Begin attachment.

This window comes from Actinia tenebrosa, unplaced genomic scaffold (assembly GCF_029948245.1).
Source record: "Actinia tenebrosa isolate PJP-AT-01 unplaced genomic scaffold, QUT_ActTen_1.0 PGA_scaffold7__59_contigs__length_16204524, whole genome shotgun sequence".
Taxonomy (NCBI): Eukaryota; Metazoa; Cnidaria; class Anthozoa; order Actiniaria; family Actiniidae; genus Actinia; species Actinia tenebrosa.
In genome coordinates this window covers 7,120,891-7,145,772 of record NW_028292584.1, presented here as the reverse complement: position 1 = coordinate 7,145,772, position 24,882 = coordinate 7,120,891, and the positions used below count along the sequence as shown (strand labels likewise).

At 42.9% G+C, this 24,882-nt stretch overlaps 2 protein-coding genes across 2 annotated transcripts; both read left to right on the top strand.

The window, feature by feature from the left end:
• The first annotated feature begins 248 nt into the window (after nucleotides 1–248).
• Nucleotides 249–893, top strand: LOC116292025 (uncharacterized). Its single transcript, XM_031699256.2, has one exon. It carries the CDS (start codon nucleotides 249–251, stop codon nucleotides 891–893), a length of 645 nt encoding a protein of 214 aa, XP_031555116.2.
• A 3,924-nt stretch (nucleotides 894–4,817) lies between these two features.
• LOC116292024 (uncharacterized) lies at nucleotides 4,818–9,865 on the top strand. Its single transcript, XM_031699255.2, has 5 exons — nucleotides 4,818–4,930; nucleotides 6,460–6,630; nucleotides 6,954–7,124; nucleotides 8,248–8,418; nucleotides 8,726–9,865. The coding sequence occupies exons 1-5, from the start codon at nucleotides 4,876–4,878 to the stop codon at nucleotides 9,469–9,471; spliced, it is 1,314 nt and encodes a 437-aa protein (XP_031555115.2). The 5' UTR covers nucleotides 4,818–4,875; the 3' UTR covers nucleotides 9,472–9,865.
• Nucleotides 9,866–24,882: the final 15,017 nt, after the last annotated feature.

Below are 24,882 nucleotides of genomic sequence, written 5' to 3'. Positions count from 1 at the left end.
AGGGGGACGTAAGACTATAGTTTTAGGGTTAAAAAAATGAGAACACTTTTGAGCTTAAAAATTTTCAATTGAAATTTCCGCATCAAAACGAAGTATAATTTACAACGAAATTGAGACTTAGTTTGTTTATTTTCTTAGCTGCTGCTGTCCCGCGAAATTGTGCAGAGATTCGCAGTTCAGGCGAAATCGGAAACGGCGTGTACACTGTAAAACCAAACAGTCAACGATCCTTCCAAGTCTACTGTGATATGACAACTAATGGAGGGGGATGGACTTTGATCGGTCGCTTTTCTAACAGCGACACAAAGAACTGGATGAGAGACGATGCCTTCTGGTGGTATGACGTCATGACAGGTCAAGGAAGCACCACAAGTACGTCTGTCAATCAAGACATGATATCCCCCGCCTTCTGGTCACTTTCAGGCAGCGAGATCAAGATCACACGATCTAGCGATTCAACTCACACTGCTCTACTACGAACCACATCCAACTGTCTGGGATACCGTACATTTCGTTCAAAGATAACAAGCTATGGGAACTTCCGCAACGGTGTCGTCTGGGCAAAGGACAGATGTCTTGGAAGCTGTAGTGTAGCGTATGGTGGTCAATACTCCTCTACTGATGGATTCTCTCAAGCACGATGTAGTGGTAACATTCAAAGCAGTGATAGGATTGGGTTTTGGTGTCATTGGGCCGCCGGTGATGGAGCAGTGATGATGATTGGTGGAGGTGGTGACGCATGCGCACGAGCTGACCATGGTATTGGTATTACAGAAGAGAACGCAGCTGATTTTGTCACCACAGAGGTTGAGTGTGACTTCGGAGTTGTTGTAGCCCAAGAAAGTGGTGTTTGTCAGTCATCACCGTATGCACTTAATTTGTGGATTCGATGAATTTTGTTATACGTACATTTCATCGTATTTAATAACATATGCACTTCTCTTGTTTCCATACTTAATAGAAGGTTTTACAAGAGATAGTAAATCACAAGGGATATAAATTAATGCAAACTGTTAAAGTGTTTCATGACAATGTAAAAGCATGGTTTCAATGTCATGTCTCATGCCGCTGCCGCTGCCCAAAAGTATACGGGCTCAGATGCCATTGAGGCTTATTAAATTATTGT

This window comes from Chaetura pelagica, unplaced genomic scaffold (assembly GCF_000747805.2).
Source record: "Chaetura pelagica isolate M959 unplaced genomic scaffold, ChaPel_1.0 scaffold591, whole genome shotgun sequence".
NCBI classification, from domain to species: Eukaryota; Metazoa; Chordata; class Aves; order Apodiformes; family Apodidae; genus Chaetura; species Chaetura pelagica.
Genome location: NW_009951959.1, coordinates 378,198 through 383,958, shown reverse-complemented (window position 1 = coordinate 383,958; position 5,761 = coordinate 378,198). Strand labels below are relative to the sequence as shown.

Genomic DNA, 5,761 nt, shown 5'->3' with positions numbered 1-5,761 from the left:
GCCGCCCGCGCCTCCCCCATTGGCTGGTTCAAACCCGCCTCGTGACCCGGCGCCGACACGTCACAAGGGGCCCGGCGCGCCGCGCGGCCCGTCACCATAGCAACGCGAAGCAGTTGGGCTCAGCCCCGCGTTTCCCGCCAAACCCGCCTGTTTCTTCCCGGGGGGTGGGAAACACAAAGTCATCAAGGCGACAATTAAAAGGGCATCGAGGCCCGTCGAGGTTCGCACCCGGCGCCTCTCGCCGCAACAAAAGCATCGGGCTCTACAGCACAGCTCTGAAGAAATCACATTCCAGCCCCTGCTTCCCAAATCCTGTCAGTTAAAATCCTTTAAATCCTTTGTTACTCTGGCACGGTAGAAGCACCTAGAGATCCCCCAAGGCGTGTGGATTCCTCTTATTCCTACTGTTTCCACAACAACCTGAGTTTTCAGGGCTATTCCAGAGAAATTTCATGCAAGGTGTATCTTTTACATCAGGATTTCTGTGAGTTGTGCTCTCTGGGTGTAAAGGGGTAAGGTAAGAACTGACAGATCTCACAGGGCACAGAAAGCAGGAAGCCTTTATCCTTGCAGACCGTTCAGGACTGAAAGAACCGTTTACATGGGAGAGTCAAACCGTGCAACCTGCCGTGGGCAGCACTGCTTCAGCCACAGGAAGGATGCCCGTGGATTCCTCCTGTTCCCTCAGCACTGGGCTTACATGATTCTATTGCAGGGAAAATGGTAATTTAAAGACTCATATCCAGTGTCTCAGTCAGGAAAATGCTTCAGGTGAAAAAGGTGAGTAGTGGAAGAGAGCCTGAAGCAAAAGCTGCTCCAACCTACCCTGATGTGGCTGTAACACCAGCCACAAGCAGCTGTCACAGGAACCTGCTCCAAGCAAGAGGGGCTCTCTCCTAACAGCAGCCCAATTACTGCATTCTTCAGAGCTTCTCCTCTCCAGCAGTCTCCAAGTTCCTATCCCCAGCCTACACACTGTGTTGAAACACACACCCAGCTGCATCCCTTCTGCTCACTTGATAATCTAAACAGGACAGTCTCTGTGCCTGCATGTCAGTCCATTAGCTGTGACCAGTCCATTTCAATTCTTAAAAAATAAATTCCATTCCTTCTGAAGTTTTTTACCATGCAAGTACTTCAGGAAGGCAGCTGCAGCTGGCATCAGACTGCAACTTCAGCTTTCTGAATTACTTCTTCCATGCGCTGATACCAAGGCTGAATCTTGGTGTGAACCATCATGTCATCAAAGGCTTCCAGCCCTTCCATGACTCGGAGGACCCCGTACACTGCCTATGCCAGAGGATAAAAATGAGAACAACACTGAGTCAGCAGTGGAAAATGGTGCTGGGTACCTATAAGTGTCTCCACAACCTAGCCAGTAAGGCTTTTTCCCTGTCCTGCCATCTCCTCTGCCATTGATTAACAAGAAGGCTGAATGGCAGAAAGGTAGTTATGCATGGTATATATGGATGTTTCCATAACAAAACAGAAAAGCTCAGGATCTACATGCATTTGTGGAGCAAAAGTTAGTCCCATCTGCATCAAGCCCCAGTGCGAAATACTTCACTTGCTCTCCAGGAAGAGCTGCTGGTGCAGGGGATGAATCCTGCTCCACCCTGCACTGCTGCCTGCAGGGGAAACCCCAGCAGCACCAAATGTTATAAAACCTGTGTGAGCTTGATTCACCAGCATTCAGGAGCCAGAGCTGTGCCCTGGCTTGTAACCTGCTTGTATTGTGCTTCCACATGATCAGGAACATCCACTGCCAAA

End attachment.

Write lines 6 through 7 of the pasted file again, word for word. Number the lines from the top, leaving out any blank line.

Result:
The window, feature by feature from the left end:
• The first annotated feature begins 248 nt into the window (after nucleotides 1–248).